Sunday, January 5, 2014

America's Disinterst In Its Hereditary Military Caste

I read with interest Andrew Bacevich's recent article "One Percent Republic."  I compared it to the notes I took when David M. Kennedy presented The Modern American Military at the Commonwealth Club last year.  Both Prof. Kennedy and Col. Bacevich accurately describe America's relationship with its citizen-soldiers after more than a decade of war against Islamic radicalism.  The Bacevich article could read very well as the follow-up to the Kennedy anthology.  Modern describes how the all-volunteer force allows the US to conduct war with reduced accountability to the American people, and "One Percent" describes the resulting alienation of the American people from their military.

Kennedy, in his talk, contrasted the high ratio of general officers whose children serve in uniform with the low ratio of Congress members whose children serve.  Anecdotally, I have observed a high degree of multigenerational service among officers below flag rank.  The Society of the Cincinnati and other hereditary orders are the closest thing the United States has to an aristocratic nobility.  I used to wonder whether those officers fortunate enough to perform duty in and around the Military District of Washington were able to leverage any hereditary connections during their careers.  There's even a Hereditary Society Community to keep track of all these hereditary societies.  I looked at the pictures of their annual reception . . . held in Washington DC, of course.  Pedigree matters in America.  Trace your lineage to a hero of our past wars and you get invited to high tea with people who don't have to fight in our current wars.  God bless America.

American expeditionary deployments have indeed increased dramatically since the all-volunteer force came into being after the Vietnam War, as Kennedy noted.  Americans are simply no longer interested in being accountable for war.  It's just another spectator sport providing amusement to a passive public.  This fulfills the prophecy Samuel Huntington made in The Soldier and the State in the 1950s that the American people would become more traditionally conservative in their tolerance of a large defense establishment.  Little did he realize just how conservative they would become.  American "conservatism" today primarily conserves Wall Street's grasping ethic and the middle class' unfunded entitlements.  Its liberal opposite is more like a Siamese twin, conserving and expanding every benefit program that progressive academics dreamed up.  TR Fehrenbach described in This Kind of War how liberals and conservatives checked each other's power and informed each other's ideas constructively during WWII and the early days of the Cold War.  The balanced dynamic has given way to a Janus-faced pantomime of difference, regardless of partisan noises.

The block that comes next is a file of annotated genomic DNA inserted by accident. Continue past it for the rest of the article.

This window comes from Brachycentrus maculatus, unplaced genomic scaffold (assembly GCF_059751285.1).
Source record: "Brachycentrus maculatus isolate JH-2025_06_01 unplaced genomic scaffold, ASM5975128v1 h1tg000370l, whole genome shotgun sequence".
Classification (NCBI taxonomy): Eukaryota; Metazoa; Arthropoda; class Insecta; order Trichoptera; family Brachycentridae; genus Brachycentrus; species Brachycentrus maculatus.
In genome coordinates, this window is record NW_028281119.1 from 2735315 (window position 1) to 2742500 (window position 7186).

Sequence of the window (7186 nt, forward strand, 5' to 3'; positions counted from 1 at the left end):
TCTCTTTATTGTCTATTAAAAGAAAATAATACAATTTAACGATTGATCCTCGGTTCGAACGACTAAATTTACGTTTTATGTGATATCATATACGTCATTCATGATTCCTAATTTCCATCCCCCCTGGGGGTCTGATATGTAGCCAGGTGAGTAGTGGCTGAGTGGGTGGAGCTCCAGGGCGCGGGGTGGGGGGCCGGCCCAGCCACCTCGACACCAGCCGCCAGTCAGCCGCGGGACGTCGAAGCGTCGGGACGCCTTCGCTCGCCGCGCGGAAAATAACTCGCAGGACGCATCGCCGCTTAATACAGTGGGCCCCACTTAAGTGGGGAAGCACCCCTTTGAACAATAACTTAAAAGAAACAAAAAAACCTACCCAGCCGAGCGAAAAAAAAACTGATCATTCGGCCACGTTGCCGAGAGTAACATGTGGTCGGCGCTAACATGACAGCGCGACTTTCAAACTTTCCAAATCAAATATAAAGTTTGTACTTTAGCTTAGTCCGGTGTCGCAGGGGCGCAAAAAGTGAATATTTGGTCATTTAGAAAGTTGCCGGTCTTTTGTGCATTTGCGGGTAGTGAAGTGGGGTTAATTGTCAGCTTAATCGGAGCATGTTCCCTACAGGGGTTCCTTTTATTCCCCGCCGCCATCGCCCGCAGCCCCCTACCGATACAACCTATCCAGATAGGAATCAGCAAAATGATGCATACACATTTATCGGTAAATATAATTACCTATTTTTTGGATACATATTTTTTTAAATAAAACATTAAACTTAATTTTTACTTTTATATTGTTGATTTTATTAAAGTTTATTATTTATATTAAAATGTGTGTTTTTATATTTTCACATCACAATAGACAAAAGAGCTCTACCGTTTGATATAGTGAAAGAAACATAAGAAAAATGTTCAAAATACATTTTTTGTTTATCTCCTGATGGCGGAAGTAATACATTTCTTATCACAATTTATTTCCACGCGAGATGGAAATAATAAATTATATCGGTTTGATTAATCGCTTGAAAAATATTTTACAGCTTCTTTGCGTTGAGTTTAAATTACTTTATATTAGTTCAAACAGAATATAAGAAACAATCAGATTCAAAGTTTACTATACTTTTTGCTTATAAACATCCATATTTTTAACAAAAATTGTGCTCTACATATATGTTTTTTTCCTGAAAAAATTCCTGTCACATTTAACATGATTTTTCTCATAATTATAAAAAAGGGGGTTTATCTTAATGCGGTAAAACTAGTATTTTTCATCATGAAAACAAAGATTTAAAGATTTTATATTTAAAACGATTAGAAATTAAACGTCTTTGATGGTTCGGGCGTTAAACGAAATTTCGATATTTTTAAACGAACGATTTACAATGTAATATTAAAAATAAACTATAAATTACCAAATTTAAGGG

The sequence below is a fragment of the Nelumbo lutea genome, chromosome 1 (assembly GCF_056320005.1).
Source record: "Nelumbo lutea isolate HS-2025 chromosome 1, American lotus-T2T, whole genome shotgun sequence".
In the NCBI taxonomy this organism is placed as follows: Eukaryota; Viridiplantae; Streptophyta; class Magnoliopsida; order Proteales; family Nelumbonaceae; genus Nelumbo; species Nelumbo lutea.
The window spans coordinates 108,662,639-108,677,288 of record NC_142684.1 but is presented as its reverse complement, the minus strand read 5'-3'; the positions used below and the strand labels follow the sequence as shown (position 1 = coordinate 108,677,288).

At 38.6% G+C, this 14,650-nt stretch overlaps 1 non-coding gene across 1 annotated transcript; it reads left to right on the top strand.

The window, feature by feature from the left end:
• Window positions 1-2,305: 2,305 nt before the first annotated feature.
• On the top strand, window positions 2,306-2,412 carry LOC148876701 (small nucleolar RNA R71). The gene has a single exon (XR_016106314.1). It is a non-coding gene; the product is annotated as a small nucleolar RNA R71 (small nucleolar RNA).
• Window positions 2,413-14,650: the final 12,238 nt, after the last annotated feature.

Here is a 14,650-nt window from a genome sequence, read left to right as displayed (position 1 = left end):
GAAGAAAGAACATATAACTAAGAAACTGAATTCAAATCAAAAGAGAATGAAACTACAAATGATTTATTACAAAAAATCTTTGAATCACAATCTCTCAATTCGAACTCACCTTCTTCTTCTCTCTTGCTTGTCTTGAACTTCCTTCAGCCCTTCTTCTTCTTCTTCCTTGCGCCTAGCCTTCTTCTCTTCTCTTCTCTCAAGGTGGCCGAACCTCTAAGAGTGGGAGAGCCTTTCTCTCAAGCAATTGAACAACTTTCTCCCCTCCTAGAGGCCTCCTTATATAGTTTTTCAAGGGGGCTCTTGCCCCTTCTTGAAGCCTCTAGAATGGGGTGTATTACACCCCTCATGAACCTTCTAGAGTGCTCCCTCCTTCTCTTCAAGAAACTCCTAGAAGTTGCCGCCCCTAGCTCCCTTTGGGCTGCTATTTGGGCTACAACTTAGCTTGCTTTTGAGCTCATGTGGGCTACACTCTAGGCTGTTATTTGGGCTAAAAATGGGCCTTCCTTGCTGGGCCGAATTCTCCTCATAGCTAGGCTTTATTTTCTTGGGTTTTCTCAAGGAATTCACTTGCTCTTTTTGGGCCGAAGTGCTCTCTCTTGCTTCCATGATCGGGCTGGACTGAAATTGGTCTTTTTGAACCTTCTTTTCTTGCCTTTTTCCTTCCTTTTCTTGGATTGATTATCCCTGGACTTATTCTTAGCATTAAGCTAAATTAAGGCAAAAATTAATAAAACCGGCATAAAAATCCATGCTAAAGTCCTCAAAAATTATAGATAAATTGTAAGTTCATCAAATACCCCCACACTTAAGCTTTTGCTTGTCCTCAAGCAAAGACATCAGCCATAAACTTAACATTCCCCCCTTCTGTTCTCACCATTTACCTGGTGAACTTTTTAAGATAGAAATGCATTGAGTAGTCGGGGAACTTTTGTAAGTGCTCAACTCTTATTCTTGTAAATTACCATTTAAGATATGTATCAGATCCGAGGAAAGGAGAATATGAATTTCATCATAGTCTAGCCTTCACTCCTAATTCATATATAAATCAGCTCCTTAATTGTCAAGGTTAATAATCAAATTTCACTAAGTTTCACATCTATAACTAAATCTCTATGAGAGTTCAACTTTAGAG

Americans could write the next chapter in their history but they now prefer it to be ghostwritten.  Watching reality TV is more compelling.  Americans want handouts and our plutocrats know how to keep us pacified.  A people who lose interest in the burden of self-governance invite the entrance of actors who will lift the burden from their shrugging shoulders.  Bacevich notes the entrenchment of wealth at the apex of society, and Kennedy notes the military establishment's freedom of action in crafting policy.  We will soon see whether plutocracy and stratocracy can co-exist in America.  The Founding Fathers' own aristocratic pretensions often go unnoticed, and they intended the Electoral College to represent the nation's most enlightened beings.  This new elitist phenomenon isn't all that new anyway.  Generation X has a saying for all this . . "whatever."

Nota bene:  This article is dedicated to the memory of TR Fehrenbach, who passed away last month at the age of 88.  His passing received little note in news media.  I will never forget reading This Kind of War while on active duty in South Korea in 1995.